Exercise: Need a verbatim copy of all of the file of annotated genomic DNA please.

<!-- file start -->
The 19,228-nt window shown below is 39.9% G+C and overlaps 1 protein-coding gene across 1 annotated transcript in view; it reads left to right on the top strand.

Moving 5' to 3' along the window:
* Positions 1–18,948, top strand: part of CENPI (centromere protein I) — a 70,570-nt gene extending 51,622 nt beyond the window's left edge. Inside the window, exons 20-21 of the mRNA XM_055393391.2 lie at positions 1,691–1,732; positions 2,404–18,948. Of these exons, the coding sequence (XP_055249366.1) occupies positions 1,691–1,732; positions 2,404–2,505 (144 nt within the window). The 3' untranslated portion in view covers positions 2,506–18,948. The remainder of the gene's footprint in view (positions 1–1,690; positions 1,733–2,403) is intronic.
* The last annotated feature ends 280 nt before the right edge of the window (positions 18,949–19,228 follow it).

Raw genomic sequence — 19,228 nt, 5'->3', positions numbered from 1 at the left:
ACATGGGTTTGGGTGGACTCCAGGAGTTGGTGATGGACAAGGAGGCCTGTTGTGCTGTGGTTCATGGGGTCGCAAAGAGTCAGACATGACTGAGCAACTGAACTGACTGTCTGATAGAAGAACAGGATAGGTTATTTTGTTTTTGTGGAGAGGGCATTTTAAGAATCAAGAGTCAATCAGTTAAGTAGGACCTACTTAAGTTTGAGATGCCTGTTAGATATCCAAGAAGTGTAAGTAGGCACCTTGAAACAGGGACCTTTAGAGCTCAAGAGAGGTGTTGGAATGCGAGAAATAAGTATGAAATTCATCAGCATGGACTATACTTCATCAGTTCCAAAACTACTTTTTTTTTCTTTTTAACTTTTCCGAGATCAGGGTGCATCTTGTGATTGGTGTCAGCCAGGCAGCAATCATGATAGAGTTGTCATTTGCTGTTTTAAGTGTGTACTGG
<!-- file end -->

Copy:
The 19,228-nt window shown below is 39.9% G+C and overlaps 1 protein-coding gene across 1 annotated transcript in view; it reads left to right on the top strand.

Moving 5' to 3' along the window:
* Positions 1–18,948, top strand: part of CENPI (centromere protein I) — a 70,570-nt gene extending 51,622 nt beyond the window's left edge. Inside the window, exons 20-21 of the mRNA XM_055393391.2 lie at positions 1,691–1,732; positions 2,404–18,948. Of these exons, the coding sequence (XP_055249366.1) occupies positions 1,691–1,732; positions 2,404–2,505 (144 nt within the window). The 3' untranslated portion in view covers positions 2,506–18,948. The remainder of the gene's footprint in view (positions 1–1,690; positions 1,733–2,403) is intronic.
* The last annotated feature ends 280 nt before the right edge of the window (positions 18,949–19,228 follow it).

Raw genomic sequence — 19,228 nt, 5'->3', positions numbered from 1 at the left:
ACATGGGTTTGGGTGGACTCCAGGAGTTGGTGATGGACAAGGAGGCCTGTTGTGCTGTGGTTCATGGGGTCGCAAAGAGTCAGACATGACTGAGCAACTGAACTGACTGTCTGATAGAAGAACAGGATAGGTTATTTTGTTTTTGTGGAGAGGGCATTTTAAGAATCAAGAGTCAATCAGTTAAGTAGGACCTACTTAAGTTTGAGATGCCTGTTAGATATCCAAGAAGTGTAAGTAGGCACCTTGAAACAGGGACCTTTAGAGCTCAAGAGAGGTGTTGGAATGCGAGAAATAAGTATGAAATTCATCAGCATGGACTATACTTCATCAGTTCCAAAACTACTTTTTTTTTCTTTTTAACTTTTCCGAGATCAGGGTGCATCTTGTGATTGGTGTCAGCCAGGCAGCAATCATGATAGAGTTGTCATTTGCTGTTTTAAGTGTGTACTGG